keywords = "acid solutions, intergranular corrosion, oxidation, scanning electron microscope, stainless steel, weight loss",
author = "Elina Huttunen-Saarivirta and Pekka Pohjanne and Tarja Laitinen",
year = "2016",
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pages = "422--438",
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T1 - Interplay between surface characteristics, initial oxidation behavior, and corrosion performance of ferritic stainless steels under simulated automotive exhaust gas condensate conditions

AU - Huttunen-Saarivirta, Elina

AU - Pohjanne, Pekka

AU - Laitinen, Tarja

PY - 2016

Y1 - 2016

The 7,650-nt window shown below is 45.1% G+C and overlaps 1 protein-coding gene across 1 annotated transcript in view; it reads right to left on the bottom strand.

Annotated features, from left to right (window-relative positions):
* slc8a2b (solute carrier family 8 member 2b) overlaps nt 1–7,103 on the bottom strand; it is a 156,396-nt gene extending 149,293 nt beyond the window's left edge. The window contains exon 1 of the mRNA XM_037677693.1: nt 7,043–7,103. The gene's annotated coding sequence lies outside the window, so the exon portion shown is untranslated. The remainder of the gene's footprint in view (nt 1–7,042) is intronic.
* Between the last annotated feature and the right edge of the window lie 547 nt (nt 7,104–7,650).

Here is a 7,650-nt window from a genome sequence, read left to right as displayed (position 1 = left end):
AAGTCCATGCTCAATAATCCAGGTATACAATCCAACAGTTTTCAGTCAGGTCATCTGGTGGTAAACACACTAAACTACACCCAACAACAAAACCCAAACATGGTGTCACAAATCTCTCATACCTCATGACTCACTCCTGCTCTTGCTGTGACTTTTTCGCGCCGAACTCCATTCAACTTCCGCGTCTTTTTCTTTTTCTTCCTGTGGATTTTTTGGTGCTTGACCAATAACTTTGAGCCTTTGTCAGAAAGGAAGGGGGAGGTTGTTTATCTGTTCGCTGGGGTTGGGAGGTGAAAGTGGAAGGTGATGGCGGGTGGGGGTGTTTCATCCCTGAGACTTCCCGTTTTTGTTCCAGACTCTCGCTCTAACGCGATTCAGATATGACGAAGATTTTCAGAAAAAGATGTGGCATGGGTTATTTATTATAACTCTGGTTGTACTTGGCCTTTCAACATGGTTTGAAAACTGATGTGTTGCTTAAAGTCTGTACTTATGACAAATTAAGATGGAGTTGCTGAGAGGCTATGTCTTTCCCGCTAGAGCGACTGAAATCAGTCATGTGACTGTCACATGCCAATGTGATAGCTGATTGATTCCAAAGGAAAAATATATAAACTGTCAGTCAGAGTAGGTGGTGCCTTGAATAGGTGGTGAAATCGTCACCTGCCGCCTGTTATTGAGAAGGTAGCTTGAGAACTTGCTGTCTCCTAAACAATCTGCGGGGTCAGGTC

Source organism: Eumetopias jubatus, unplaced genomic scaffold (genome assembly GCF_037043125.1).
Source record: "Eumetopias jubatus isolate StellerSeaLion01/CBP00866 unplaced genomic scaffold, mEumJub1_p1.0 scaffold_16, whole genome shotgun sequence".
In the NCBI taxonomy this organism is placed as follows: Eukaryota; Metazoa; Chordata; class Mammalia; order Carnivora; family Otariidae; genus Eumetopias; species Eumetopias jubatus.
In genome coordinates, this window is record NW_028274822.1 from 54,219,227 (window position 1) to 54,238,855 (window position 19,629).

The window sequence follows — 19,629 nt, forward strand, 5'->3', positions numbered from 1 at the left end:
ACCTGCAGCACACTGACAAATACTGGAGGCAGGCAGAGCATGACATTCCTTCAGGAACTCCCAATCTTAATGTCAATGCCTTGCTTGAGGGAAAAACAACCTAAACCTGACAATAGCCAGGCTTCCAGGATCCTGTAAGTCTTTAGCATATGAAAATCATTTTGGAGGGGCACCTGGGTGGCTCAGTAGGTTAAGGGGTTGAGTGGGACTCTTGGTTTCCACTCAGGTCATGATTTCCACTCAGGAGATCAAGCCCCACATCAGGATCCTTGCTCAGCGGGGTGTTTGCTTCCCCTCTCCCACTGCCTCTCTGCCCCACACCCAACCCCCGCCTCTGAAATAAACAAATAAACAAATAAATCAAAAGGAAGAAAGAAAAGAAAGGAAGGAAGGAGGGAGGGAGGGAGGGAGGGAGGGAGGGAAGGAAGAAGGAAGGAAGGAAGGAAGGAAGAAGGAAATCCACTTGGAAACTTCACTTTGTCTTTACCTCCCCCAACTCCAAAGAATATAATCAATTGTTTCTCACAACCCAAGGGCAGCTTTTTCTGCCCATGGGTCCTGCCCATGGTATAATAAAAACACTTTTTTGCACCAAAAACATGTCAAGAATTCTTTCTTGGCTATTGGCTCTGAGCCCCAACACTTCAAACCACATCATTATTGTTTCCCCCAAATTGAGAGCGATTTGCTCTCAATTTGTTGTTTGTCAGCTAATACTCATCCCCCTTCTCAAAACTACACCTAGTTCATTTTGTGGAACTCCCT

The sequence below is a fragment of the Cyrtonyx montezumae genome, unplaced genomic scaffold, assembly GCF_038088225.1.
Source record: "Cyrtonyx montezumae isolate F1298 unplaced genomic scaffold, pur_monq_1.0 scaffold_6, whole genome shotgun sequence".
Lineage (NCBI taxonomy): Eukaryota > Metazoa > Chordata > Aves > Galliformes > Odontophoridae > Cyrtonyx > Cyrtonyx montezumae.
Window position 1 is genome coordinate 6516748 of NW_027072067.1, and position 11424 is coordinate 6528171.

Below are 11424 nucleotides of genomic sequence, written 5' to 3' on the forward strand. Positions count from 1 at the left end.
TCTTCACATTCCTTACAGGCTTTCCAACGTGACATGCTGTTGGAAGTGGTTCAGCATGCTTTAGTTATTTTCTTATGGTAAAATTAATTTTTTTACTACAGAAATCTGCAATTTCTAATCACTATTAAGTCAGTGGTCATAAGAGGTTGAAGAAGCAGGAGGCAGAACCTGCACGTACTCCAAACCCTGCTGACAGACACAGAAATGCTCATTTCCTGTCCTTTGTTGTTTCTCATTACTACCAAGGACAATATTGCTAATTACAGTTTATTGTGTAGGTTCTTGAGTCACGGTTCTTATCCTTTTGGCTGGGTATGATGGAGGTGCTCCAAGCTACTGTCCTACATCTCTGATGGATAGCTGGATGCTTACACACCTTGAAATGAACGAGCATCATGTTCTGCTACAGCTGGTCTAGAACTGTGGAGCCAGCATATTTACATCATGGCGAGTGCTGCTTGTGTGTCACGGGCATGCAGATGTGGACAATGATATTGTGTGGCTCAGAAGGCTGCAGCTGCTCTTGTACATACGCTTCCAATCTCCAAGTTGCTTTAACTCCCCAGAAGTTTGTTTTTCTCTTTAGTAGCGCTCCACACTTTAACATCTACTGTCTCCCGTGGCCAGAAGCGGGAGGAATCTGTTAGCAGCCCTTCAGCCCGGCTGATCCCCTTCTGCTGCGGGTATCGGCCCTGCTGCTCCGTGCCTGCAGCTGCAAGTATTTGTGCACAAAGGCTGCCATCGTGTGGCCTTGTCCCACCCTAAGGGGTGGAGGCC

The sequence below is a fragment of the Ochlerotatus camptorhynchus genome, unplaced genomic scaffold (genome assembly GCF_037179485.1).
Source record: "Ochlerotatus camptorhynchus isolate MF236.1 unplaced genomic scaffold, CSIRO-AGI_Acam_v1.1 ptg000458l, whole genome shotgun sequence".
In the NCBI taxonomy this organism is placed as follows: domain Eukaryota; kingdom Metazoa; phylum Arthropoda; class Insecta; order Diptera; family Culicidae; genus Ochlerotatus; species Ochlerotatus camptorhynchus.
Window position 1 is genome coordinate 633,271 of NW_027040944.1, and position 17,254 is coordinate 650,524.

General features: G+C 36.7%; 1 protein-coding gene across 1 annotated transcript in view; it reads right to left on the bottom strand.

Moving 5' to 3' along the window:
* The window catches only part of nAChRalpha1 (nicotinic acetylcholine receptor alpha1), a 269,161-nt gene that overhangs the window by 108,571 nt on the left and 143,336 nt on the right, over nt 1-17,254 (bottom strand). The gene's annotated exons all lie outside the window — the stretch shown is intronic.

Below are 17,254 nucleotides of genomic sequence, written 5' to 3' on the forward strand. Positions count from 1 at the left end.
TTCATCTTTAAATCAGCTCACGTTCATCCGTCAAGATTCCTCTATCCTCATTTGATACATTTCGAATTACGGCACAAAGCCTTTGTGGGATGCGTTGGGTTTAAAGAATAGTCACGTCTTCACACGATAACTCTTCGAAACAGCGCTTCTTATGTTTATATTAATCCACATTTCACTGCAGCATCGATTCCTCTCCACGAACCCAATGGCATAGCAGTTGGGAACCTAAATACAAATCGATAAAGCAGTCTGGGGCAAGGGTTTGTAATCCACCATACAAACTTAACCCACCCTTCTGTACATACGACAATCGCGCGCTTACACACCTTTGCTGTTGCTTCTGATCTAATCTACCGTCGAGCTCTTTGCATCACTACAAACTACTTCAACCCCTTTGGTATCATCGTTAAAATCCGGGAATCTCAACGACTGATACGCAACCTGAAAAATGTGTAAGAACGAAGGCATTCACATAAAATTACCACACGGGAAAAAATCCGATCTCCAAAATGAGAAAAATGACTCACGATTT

N2 - This paper reports on the interplay between surface characteristics, initial oxidation behavior, and corrosion performance of three ferritic stainless steels, grades EN 1.4512, EN 1.4510, and EN 1.4509, all with three different rough cold-rolled surface finishes, under simulated exhaust gas condensate conditions corresponding to those at the cold end of automotive exhaust system. As-received specimens are characterized with respect to surface roughness and grain size. Initial oxidation behavior of specimens, corresponding to the thermal aging step in the cyclic exhaust gas condensate corrosion test, is examined gravimetrically and regarding morphology and key alloying element profiles. These characteristics are correlated with the specimens' performance in the corrosion tests. Initial oxidation at 300°C introduced slightly greater weight gains and thicker oxide films in 12 wt% Cr grade EN 1.4512 than in higher-Cr grades EN 1.4510 and EN 1.4509, although at 600°C the differences were also evident between the higher-Cr grades and were dependent on the surface characteristics. Indeed, morphology and alloying element profiles were influenced by the surface finish, with the most uniform oxide film morphology and Cr, and stabilizing alloying element profiles were obtained for grade EN 1.4510 with surface finish S2 that featured the highest roughness in this alloy. This was also the alloy-surface finish combination that exhibited the best corrosion performance under simulated exhaust gas condensate corrosion test, with almost all other specimens experiencing intergranular corrosion in such areas of the specimens that were intermittently subjected to simulated exhaust gas condensate solution. The results presented in this paper demonstrate the importance of selection of a proper combination of surface characteristics, e.g., roughness, and alloy composition when pursuing sustainability by the means of materials selection.